In 1947, for instance, then party leader Truong Chinh wrote that the August Revolution had been marred by too lenient an attitude toward the enemies of the revolution.
For 1963, we have evidence from the East German diplomatic archives that Ho Chi Minh was being accused of two mistakes: in 1945, he had compromised with the French by allowing them to return to Vietnam; in 1954, he had compromised again, agreeing to the partition of Vietnam at the 17th parallel. 
The Vietnamese party at this time was embarking on an “Anti-revisionist” campaign to oppose the idea that national independence could be achieved by peaceful means.
This created a temporary chill in relations with the USSR and the Eastern European countries, where following the Cuban Missile Crisis, there was a strong desire to improve relations with the United States.
On Christmas Day 1963, Ho Chi Minh told the Soviet ambassador in Hanoi that he was stepping down from his day-to-day responsibilities.
But rather than examining Hanoi’s policies as the decisions of a divided and disputatious party organization, numerous writers on the history of the DRV tend to take any evidence of extremist and repressive policies as the work of Ho Chi Minh.
In the case of the later stages of the Land Reform and the Party Rectification movement, this tendency has become increasingly evident in the past few years, to judge by an upsurge of émigré commentary.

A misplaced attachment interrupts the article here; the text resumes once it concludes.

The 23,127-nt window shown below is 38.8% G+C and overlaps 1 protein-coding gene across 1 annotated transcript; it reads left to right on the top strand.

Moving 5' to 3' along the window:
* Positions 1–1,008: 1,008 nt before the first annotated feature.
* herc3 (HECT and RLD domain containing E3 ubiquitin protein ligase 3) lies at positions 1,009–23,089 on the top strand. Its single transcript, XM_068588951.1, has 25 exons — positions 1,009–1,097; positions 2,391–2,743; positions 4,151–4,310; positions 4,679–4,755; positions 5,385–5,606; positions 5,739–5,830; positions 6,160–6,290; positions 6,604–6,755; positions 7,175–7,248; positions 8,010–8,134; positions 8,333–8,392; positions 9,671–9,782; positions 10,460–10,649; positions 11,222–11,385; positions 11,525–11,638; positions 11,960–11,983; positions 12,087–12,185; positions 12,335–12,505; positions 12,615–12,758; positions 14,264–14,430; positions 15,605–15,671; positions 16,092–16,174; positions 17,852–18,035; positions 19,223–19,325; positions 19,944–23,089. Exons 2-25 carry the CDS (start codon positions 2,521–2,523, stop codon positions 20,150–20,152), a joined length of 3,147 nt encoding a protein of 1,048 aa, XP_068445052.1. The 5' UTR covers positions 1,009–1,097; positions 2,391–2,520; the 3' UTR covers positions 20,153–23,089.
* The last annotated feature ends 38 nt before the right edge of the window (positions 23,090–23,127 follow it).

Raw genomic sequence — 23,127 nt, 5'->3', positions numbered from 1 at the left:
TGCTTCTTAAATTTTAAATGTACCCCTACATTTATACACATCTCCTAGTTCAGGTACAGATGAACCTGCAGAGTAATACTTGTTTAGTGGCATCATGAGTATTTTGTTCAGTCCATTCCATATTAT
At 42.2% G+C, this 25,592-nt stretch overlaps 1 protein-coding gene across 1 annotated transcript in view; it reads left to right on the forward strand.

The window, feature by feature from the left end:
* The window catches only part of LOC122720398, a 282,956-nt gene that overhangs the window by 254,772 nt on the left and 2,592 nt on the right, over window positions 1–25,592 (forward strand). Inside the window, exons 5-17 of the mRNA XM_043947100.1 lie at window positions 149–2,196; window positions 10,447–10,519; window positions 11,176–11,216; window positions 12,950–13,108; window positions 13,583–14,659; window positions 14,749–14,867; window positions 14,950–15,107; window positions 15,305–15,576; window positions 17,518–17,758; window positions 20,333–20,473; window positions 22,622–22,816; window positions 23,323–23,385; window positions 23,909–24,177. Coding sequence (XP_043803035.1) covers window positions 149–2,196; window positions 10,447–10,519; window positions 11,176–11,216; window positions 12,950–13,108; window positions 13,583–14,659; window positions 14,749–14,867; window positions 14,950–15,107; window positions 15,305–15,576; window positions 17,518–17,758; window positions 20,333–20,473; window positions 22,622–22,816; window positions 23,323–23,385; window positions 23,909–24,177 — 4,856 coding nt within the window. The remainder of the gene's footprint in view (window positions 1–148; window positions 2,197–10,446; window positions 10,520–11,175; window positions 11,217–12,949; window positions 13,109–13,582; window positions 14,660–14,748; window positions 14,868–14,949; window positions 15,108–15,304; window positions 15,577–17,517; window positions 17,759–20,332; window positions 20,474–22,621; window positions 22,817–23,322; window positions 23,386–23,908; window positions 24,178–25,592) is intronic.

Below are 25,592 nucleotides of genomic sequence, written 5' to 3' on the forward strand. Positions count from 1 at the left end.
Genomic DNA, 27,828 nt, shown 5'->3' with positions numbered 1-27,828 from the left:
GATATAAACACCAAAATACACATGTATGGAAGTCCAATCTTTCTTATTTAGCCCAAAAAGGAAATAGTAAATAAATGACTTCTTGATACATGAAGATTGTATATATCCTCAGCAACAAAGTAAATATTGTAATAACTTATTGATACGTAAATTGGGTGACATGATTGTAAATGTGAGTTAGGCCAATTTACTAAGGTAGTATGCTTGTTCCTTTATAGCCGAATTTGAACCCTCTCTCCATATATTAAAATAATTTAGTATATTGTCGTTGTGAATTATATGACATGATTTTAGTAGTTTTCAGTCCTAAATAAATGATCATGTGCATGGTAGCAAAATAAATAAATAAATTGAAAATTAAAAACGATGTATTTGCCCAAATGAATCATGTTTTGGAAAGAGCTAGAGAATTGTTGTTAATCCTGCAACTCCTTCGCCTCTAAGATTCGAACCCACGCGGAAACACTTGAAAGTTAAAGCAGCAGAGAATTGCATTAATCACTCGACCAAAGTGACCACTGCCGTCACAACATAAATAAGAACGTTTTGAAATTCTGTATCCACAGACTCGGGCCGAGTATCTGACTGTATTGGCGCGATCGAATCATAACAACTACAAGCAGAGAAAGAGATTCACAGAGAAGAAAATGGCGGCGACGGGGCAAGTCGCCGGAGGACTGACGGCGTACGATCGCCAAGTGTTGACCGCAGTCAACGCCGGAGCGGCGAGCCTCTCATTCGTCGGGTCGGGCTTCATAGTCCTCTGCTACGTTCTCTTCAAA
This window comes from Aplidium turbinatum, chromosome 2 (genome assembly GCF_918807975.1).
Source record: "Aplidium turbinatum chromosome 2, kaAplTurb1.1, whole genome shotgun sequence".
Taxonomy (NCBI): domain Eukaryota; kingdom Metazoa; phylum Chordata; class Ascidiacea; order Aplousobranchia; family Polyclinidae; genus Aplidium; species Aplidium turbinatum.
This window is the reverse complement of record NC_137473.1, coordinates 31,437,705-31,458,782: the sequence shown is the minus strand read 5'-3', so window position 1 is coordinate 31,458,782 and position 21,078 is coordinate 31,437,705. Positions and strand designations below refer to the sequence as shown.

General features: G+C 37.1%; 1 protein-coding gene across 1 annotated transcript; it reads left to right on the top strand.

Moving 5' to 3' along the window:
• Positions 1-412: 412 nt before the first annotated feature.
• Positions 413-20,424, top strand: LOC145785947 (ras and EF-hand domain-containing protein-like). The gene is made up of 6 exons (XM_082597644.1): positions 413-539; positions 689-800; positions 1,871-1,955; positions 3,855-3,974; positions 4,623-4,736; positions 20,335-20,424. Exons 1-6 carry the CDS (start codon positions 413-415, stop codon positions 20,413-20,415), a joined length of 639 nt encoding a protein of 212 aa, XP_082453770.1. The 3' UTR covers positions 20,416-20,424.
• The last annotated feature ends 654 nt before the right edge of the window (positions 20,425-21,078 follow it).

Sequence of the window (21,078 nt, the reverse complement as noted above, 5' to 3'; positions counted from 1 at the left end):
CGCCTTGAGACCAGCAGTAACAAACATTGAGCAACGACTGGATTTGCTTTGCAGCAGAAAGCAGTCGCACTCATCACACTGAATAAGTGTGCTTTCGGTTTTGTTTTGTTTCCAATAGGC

In this year 2011, 36 years after the end of the Vietnam War, it would be a very healthy thing for the worldwide Vietnamese community to start thinking about history in a different way—as a search for clarity that does not necessarily begin with a search for heroes and villains.
By Sophie Quinn-Judge, Temple University
Source: GlobalVietDiaspora, 20 May 2011
Sophie Quinn-Judge is Associate Director for Vietnamese Philosophy, Culture and Society at Temple University. She is also a contributing editor for GlobalVietDiaspora.
 Edwin E. Moise, Land Reform in China and North Vietnam. Chapel Hill: The University of North Carolina Press, 1983, pp. 230-1.
 Sophie Quinn-Judge, Ho Chi Minh: The Missing Years, p. 185.
 Ibid, p. 205.
 Martin Grossheim, ‘Revisionism in the Democratic Republic of Vietnam: New Evidence from the East German Archives,’ Cold War History, Vol. 5, No. 4 November 2005, pp. 454-5.